Walk-throughs on your desk Like its high-end cousins, NavisWorks allows users to explore 3D designs of great complexity, but at considerable savings
One of the drawbacks with the production of 3D models of complex designs is that in order for them to be of real use, you have to be able to explore them. It's all well and good producing renderings from your model; but allowing your client to 'walk' through your creation in a non- scripted way can not only sell a scheme, but also give the client a taste of what is to come. This process can also be important in avoiding mistakes and minimising delay. Conflicts within a design can become obvious within a 3D cad model and be corrected before anyone gets on site.
The problem with this type of interaction is that models containing detailed levels of information can become huge. They may contain millions of polygons, and even the fastest computer has a hard time rendering on screen in anything like real time. The solution to this was often to produce a simplified version of the model for viewing. However this involves the creation of a number of versions of a model, which by their nature will be missing data, and the viewer may value this data greatly.
The other solution to this problem is investing in expensive design-review hardware and software, with its inherent need for trained, skilled operators. The cost implication of both these methods results in design- review products being viewed as an expensive luxury.
A new product from Sheffield-based LightWork Design, NavisWorks is a tool for collaboratively communicating the visualisation of large 3D models around the entire organisation without the need for expensive high-end computers and the software used to create the model. Communication is carried out via e-mail, allowing NavisWorks simply to slip into an organisation's current communications process.
Viewing the 3D model using NavisWorks couldn't be simpler. The user simply selects the frame rate desired, which remains constant throughout the viewing cycle, and opens a file. NavisWorks then opens an entire 3D model and allows the users to navigate quickly in near-real time. It does this by only displaying key information on the screen while you are moving your view and then rendering the entire image when you stop. LightWorks is responsible for some of the best rendering engines around. NavisWorks is the company's first 'out of the box' product and the result of the years of expertise in computer-rendering.
One of the first major uses of the software was as a design tool on the Human Body Zone in the Millennium Dome. Crown House Engineering, the m&e contractor on the Dome, was finding it very difficult to handle the vast data sets produced by the product. It needed a way to view quickly in 3D very large data sets as it was important to have complete 3D models to work with.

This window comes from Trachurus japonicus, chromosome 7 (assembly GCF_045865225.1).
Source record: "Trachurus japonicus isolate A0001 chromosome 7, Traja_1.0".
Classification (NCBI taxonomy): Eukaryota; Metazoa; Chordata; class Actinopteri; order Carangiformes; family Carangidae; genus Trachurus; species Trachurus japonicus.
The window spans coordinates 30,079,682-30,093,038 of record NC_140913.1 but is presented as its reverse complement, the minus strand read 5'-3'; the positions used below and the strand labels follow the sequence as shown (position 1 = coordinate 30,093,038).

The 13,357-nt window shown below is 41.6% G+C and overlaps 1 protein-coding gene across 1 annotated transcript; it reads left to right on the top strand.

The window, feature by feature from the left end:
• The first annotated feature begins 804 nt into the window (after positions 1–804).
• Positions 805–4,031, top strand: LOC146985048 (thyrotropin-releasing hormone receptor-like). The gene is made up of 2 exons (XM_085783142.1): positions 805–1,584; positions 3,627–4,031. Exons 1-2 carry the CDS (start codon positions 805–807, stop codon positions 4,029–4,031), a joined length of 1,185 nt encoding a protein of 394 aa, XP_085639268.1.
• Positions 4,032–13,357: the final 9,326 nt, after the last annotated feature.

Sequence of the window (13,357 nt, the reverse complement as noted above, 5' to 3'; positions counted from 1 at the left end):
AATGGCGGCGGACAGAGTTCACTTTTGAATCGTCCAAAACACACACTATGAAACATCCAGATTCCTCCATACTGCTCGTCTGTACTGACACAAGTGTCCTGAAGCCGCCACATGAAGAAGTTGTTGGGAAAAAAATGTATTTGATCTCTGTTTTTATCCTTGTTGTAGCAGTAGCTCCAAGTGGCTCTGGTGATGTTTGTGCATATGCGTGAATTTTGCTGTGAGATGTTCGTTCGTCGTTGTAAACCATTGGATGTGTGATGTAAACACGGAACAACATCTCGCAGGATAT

The arrival of NavisWorks on site transformed the process of design validation and clash detection. The full data set could be viewed at any level of detail. With the program, plan sections can be taken through a model at any level and the height dynamically altered. This allows the viewer to move down through the floor to the services levels and then zoom into a detail. Every valve and ahu is in the model so the engineers can use the working model as reference material as well as for production drawings.
When the Human Body Zone architectural team saw NavisWorks in action, it was amazed; everyone involved in the project could understand how they managed to get by without it.
Full automatic clash detection will be available as a plug-in product for NavisWorks by the time you read this. The clash-detection module automatically senses any 'soft' or 'hard' clashes and produces a list of such items to view and review.
NavisWorks can currently read dwg, 3ds and dxf (Autocad) files. As of this month, NavisWorks will also be able to read MicroStation dgn files. The append facility allows these file formats to be imported into NavisWorks together and viewed as one complete model, allowing several companies to work together. NavisWorks can run on any standard desktop pc, even a 486, and is packaged into two different formats: Publisher and Roamer.
NavisWorks Publisher allows the user to import Autocad and MicroStation files into NavisWorks. This ensures that the trained cad users are responsible for producing the main files for viewing around the organisation. NavisWorks Roamer allows all other users to view the models, comment and make changes to their own model in order to communicate their queries. Therefore, there is no need to be specially trained in computer-aided design to be able to use the product. In short, anyone who can use a pc can at least get started in NavisWorks.
Information on NavisWorks is available at www.lightwork.com or by ringing tel 0114 266 8404. NavisWorks starts at £950